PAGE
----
Tarico: It’s taken a decade of Right Wing ratcheting, piling one absurd “safety” regulation on top of another. What does that do to you? Hagstrom Miller: I have a rigorous quest internally and philosophically to not let this onslaught change who we are. My commitment is to holistic care: one-on-one counseling; physical surroundings that are warm and comforting with fleece blankets and herbal tea and lavender walls; and freedom to talk about spiritual or cultural concerns. I am committed that these aspects of care not get sacrificed. We will comply with whatever we have to comply with and challenge whatever we have to challenge. But the hearts and minds of women are at the center of who we are.
Tarico: What is it like from an emotional standpoint? I could imagine it being quite the roller coaster.
Hagstrom Miller: I feel really proud as a plaintiff, that we are standing in the light and welcoming this conversation. But internally, it’s been extremely disruptive, for my staff and for me as a small business owner trying to provide a stable environment for nurses and other team members who work for me and who deserve it. When the state forces us to close doors on a clinic, it feels heartbreaking because we know what that means for the women of that community.
Tarico: Does it wear you down?
Hagstrom Miller: In my nature I’m extremely resilient. I’m super hopeful. But as a byproduct of all of this I’ve developed the skill of putting things in little boxes in my head. This could happen . . . but I can’t worry about that. I can’t have my feelings in advance. Sometimes I’m scared of how good I’ve gotten at this, but it contributes to my ability to lead. It lets me do what I can rather than sitting back and freaking out about the unknowns.
Tarico: How do you try to support your staff?
Hagstrom Miller: There is a depth of connection with us at Whole Woman’s Health because of how much we’ve been through together—a deep sense of trust and respect for each other that has sustained us through a whole lot. Our clinic in McAllen on the Texas-Mexico border had to close and reopen, and we laid people off twice. It’s the only clinic south of San Antonio, the only one for 250 miles in any direction. When we re-opened in 2014, most of our former employees had other jobs, but they all came on the day we opened, even if they had to take sick leave. These are just medical assistants with an hourly wage and a couple of kids. Their justice commitment feeds all of us.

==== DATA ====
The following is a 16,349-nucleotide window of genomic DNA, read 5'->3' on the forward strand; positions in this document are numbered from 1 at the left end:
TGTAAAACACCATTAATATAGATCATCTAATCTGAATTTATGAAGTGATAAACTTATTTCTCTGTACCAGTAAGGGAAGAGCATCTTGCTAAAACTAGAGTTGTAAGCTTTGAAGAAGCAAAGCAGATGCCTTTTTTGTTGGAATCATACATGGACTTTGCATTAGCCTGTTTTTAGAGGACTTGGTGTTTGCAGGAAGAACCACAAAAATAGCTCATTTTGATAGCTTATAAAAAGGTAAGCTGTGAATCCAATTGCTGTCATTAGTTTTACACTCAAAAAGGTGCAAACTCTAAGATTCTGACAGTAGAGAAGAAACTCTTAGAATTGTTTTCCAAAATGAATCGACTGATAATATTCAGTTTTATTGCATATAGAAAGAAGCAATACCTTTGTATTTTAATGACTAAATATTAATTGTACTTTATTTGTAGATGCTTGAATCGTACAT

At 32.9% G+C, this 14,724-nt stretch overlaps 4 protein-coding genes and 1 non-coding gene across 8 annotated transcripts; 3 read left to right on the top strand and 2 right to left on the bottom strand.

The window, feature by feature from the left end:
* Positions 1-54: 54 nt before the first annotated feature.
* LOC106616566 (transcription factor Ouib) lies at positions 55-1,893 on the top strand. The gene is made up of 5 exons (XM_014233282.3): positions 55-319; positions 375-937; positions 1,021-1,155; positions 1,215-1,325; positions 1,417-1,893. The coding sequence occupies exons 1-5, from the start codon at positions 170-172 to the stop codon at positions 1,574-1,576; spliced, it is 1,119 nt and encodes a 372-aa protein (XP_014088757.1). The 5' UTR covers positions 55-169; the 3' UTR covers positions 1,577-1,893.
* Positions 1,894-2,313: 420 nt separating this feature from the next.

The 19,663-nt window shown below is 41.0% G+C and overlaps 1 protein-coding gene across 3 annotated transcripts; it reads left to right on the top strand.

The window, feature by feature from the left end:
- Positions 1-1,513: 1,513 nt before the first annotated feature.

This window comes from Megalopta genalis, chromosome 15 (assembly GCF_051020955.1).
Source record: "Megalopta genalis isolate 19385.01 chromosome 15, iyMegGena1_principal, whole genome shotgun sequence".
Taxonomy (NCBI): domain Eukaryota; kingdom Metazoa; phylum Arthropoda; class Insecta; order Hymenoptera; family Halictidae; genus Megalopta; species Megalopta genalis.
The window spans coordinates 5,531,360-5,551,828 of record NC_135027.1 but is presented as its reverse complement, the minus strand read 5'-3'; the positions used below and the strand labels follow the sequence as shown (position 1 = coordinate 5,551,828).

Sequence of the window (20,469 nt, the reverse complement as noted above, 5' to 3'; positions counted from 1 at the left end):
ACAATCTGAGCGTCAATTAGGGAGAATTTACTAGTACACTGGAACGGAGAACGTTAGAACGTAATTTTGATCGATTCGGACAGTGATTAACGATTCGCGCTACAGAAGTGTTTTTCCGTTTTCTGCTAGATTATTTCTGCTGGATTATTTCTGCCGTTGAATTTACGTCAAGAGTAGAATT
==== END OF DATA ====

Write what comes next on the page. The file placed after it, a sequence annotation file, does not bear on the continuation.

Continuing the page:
Tarico: How do you take care of yourself?
Hagstrom Miller: I have really supportive family and close friends. I have an absolutely fabulous partner. We’ve been married since 1992 and together since 1988. My parents are in their 80s. They are very proud of what I do, as are my in-laws. They’re proud of my standing up for what’s right, that I’m taking on bullies, that we are speaking on behalf of those who don’t have a voice.
I’m someone who relaxes by doing things. I swim. It’s a very physical way that I maintain my breath, because if you don’t breathe when you’re swimming, you drown. I also spend a lot of time with my family, going to my kids’ soccer games and cooking. Thanks to the pressures, I’ve become quite the gourmet chef in the last couple of years.
Tarico: Would you say that this work has a spiritual dimension for you?
Hagstrom Miller: Absolutely. I was raised in a liberal Christian tradition, and I come to the work because of that background, not in spite of it. The Jesus that I was taught about would be holding the hands of women inside the clinic; he wouldn’t be screaming at them. Acting on Christian principles is holding the hands of people at difficult times in their lives, and being supportive and nonjudgmental and kind. That is very much what we bring to the work. I don’t know how to say it more clearly than that.
Tarico: What can other people do to support you?
Hagstrom Miller: People need to understand that this isn’t just about Texas. All over the country politicians are trying to take away women’s ability to make decisions about ending a pregnancy. In the last five years, anti-abortion politicians in states across the country quietly passed 288 laws very similar to these Texas laws, making it harder for a woman to get an abortion.
So if people want to support us, speak up and show up so each of us can get the care we need with dignity and respect. Question the false narrative that TRAP laws serve a state interest in women’s health and safety. Ask who is benefiting from the stigma and challenge it when you hear it. Talk about why access to safe abortion with dignity is important to you personally, whether you have had an abortion or not.
Valerie Tarico is a psychologist and writer in Seattle, Washington. She is the author of Trusting Doubt: A Former Evangelical Looks at Old Beliefs in a New Light and Deas and Other Imaginings, and the founder of www.WisdomCommons.org. Her articles about religion, reproductive health, and the role of women in society have been featured at sites including AlterNet, Salon, the Huffington Post, Grist, and Jezebel. Subscribe at ValerieTarico.com.